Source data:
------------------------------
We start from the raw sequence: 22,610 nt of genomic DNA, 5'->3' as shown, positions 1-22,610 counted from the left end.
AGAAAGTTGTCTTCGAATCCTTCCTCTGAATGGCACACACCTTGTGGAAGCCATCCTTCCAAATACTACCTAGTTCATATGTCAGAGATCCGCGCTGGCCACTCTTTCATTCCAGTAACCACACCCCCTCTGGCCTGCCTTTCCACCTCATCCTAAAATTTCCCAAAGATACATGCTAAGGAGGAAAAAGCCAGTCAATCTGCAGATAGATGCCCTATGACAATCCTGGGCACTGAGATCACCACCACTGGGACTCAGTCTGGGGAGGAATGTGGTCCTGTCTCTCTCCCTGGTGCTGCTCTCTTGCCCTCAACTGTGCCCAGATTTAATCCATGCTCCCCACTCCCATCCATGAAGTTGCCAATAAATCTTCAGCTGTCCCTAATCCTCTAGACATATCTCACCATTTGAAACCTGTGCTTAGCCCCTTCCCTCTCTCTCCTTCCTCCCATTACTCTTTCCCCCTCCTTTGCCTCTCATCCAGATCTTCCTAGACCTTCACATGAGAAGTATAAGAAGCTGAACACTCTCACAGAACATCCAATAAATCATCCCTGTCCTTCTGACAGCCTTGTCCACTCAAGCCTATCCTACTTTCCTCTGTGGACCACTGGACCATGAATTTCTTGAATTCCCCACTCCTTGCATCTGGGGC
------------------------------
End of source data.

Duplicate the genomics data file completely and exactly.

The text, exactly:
We start from the raw sequence: 22,610 nt of genomic DNA, 5'->3' as shown, positions 1-22,610 counted from the left end.
AGAAAGTTGTCTTCGAATCCTTCCTCTGAATGGCACACACCTTGTGGAAGCCATCCTTCCAAATACTACCTAGTTCATATGTCAGAGATCCGCGCTGGCCACTCTTTCATTCCAGTAACCACACCCCCTCTGGCCTGCCTTTCCACCTCATCCTAAAATTTCCCAAAGATACATGCTAAGGAGGAAAAAGCCAGTCAATCTGCAGATAGATGCCCTATGACAATCCTGGGCACTGAGATCACCACCACTGGGACTCAGTCTGGGGAGGAATGTGGTCCTGTCTCTCTCCCTGGTGCTGCTCTCTTGCCCTCAACTGTGCCCAGATTTAATCCATGCTCCCCACTCCCATCCATGAAGTTGCCAATAAATCTTCAGCTGTCCCTAATCCTCTAGACATATCTCACCATTTGAAACCTGTGCTTAGCCCCTTCCCTCTCTCTCCTTCCTCCCATTACTCTTTCCCCCTCCTTTGCCTCTCATCCAGATCTTCCTAGACCTTCACATGAGAAGTATAAGAAGCTGAACACTCTCACAGAACATCCAATAAATCATCCCTGTCCTTCTGACAGCCTTGTCCACTCAAGCCTATCCTACTTTCCTCTGTGGACCACTGGACCATGAATTTCTTGAATTCCCCACTCCTTGCATCTGGGGC